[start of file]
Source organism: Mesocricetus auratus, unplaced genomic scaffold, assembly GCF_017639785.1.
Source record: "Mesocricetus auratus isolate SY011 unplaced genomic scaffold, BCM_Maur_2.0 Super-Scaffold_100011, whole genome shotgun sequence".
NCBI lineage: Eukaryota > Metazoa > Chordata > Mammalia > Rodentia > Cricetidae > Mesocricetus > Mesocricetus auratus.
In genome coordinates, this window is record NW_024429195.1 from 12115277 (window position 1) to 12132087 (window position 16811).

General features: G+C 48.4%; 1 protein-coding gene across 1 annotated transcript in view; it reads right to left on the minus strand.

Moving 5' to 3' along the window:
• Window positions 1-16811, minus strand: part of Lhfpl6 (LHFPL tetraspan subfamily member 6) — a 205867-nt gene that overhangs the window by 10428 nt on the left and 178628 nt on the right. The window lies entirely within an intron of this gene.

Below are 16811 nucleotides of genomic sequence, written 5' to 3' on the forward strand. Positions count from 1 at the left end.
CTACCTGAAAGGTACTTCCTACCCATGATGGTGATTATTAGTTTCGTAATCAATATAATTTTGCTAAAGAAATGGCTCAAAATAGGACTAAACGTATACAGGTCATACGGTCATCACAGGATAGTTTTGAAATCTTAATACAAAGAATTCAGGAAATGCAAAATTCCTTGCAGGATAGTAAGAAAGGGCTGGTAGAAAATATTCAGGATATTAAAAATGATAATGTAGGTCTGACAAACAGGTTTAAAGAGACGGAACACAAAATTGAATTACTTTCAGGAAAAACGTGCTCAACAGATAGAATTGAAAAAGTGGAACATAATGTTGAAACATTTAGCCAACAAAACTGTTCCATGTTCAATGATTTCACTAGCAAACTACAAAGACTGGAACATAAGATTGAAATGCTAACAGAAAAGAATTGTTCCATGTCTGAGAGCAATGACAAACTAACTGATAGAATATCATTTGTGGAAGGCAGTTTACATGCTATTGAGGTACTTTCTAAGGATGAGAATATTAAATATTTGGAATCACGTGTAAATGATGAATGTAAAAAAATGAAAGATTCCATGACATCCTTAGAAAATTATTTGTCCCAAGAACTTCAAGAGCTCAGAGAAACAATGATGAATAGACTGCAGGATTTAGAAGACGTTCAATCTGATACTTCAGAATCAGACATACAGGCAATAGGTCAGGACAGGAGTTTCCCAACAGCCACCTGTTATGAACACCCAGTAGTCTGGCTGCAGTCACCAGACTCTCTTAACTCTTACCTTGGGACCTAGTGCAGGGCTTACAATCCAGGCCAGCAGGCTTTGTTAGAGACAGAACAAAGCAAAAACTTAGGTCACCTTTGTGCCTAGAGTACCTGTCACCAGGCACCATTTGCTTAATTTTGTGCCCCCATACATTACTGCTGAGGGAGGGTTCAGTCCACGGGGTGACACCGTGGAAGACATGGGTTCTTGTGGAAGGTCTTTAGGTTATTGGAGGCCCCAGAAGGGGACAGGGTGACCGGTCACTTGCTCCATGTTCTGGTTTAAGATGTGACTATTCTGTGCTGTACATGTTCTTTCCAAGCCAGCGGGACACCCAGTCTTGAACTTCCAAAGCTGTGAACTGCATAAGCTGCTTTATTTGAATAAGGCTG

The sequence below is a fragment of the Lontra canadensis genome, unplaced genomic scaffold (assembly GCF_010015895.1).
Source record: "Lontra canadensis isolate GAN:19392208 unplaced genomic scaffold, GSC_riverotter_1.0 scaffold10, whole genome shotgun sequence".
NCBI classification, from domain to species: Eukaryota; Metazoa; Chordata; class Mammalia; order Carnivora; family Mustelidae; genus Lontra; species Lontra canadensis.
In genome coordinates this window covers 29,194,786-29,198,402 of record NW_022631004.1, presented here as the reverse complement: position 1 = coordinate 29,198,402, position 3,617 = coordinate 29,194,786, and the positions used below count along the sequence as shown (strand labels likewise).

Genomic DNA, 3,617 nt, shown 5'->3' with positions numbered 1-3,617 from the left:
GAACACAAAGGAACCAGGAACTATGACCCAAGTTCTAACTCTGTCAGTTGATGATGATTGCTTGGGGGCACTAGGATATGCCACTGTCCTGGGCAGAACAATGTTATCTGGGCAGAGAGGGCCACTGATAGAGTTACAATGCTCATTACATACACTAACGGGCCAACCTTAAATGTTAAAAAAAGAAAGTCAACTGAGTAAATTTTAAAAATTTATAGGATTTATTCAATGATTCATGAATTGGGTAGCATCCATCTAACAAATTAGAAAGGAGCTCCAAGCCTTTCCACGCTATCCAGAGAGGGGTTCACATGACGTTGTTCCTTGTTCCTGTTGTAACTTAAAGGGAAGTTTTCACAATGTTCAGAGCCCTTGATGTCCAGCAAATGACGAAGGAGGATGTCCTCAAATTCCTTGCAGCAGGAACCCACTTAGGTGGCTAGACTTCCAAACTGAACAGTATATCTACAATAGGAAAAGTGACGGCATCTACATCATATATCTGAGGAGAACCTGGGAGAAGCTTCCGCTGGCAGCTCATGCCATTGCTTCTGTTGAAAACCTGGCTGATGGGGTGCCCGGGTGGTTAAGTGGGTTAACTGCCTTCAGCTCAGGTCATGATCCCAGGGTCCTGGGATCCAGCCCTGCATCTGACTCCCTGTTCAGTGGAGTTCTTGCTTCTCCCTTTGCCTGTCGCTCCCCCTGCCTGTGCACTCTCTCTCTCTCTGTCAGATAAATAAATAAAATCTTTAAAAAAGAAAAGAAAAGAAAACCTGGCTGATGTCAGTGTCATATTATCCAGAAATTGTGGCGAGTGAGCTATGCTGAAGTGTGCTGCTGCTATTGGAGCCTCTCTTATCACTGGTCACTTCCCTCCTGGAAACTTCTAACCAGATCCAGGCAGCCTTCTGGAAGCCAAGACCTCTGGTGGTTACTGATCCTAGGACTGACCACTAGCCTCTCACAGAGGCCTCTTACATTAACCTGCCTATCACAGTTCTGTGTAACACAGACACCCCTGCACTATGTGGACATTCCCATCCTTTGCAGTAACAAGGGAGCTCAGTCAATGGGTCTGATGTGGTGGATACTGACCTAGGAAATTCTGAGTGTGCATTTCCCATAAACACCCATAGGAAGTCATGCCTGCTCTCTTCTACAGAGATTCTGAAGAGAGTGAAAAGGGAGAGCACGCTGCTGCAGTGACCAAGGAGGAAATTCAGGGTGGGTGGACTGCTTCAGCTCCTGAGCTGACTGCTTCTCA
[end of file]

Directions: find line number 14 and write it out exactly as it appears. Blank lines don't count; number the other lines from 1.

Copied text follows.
Genomic DNA, 3,617 nt, shown 5'->3' with positions numbered 1-3,617 from the left: